We Want Love, Actually: Kate Gardner Wonders Why Feature Films Are Ditching the Feel-Good Moment as the Credits Roll
Gardner, Kate, New Statesman (1996)
These days, any film that concludes on a positive note is accused of being "Hollywood-ised", as if happiness were just not realistic. The preferred style of ending is non-committal, as exemplified by the cult hit Donnie Darko (2001). Given a chance to relive his past few months, the disaffected youth Donnie gives his life so that those he cares about can have happiness. He dies, but for positive reasons, which leaves one very confused.
Then there's The Good Girl (2002), starring Jennifer Aniston. Given that the film is a remake of Brief Encounter, the ending shouldn't have been a surprise, but at least the 1945 classic featured a husband worth returning to. Aniston's character has a pig of a husband, and my girlfriends and I were egging her on to leave him as well as her depressive lover. There really could not have been a more ghastly ending than her returning to a loveless union, whether or not she was doing "the right thing".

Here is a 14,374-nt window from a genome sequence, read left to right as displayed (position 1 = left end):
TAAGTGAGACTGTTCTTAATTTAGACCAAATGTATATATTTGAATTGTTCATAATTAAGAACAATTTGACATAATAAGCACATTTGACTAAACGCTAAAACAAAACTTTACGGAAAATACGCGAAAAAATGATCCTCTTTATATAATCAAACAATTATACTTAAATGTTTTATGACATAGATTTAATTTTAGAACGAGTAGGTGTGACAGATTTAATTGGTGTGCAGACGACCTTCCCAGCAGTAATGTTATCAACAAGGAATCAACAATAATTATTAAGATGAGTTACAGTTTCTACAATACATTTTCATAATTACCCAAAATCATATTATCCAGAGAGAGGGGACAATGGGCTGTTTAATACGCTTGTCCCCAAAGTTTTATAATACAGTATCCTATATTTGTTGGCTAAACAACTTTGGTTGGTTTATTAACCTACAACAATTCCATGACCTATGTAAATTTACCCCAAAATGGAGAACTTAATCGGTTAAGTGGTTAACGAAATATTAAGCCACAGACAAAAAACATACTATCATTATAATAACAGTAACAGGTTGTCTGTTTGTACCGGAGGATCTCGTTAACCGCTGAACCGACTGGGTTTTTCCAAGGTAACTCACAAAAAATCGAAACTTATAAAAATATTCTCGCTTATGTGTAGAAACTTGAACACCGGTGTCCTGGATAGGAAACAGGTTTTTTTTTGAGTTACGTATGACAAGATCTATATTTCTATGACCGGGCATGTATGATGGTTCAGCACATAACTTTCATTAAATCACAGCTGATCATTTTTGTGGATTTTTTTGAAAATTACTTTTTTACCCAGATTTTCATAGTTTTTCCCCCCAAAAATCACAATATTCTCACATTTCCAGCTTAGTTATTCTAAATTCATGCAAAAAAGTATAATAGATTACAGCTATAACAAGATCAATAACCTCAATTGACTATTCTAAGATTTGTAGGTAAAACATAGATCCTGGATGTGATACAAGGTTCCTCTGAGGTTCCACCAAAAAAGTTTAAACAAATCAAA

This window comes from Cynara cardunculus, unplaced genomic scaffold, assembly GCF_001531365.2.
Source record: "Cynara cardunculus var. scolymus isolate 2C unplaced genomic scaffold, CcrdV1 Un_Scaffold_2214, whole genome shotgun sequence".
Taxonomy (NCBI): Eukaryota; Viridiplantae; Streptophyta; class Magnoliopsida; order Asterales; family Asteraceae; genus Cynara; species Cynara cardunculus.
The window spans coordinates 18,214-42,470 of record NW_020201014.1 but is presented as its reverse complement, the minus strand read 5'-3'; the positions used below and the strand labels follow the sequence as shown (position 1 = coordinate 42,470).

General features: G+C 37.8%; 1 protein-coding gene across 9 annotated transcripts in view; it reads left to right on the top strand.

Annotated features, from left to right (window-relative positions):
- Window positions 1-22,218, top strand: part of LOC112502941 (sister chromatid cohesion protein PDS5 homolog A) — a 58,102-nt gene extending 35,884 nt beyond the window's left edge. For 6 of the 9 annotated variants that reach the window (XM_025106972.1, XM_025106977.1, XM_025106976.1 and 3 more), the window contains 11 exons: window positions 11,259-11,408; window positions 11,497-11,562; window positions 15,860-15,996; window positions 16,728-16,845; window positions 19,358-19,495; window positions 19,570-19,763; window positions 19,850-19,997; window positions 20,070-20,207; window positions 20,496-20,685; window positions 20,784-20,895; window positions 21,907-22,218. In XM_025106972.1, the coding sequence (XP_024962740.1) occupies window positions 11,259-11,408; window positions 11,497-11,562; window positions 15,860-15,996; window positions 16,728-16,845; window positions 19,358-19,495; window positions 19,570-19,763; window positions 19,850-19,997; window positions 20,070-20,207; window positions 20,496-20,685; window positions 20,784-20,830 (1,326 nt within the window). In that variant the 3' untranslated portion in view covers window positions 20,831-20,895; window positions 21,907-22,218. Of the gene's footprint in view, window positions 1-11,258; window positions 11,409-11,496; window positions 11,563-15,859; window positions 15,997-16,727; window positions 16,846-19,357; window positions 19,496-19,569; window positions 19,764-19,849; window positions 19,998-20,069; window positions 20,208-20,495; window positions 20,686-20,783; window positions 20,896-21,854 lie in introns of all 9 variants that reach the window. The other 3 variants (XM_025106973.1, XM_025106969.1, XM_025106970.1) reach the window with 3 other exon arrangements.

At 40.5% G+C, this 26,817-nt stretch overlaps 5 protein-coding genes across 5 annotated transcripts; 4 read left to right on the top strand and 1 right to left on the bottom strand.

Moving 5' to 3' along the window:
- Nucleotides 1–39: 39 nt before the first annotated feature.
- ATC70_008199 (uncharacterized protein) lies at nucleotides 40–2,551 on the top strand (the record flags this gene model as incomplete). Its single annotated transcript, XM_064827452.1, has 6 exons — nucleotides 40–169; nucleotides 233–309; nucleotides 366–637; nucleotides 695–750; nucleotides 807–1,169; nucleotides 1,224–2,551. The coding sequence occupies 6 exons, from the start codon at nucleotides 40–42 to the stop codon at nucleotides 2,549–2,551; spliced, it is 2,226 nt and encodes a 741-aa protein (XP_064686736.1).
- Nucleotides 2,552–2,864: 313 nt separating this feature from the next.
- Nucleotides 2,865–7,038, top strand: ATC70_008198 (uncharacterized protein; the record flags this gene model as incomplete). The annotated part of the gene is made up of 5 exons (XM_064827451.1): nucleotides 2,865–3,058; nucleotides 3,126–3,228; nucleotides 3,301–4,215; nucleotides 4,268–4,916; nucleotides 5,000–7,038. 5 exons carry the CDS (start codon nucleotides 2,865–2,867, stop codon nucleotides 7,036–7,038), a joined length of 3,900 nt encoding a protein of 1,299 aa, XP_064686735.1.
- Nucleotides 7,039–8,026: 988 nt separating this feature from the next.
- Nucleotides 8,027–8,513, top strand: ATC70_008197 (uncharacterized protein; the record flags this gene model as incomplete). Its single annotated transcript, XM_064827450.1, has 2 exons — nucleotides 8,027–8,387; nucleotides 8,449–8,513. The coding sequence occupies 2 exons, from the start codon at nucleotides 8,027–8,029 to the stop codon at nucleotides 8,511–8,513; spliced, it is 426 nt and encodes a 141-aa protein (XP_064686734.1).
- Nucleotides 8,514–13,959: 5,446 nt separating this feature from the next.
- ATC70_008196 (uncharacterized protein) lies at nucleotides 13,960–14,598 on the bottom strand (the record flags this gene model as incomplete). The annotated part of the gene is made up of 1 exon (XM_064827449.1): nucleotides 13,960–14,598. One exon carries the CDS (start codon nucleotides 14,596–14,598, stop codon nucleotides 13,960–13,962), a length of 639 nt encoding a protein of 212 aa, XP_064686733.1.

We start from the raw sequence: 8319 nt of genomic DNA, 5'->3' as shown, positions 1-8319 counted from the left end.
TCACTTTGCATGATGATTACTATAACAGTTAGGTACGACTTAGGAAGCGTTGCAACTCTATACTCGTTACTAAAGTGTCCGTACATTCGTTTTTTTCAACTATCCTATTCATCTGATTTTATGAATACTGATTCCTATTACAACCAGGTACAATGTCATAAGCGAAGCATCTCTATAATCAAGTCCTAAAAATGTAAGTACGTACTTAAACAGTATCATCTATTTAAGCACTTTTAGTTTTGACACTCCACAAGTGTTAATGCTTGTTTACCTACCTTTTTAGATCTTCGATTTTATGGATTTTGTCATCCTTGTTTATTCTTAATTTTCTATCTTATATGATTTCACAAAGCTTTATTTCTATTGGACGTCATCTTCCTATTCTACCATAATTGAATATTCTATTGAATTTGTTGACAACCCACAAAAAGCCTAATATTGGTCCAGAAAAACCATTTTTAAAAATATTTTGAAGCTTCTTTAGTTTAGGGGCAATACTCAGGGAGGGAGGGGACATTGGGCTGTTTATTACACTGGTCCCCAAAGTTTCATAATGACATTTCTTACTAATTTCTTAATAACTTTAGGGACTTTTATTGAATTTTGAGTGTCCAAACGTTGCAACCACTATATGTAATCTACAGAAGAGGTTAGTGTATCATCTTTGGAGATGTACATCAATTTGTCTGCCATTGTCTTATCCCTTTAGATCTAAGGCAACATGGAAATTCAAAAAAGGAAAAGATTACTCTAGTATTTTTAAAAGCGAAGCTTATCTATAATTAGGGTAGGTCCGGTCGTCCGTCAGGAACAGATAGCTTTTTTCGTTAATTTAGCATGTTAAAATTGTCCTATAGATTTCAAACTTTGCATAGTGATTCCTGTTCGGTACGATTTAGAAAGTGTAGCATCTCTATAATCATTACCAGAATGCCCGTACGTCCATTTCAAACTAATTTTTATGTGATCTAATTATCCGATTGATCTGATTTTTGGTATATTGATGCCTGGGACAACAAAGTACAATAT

The same goes for mainstream movies. Cast A way (2000) was rendered "believable" by its almost cruel ending. When Tom Hanks's character finally returns home after …
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Publication information: Article title: We Want Love, Actually: Kate Gardner Wonders Why Feature Films Are Ditching the Feel-Good Moment as the Credits Roll. Contributors: Gardner, Kate - Author. Magazine title: New Statesman (1996). Volume: 133. Issue: 4704 Publication date: September 6, 2004. Page number: 43. © Not available. COPYRIGHT 2004 Gale Group.
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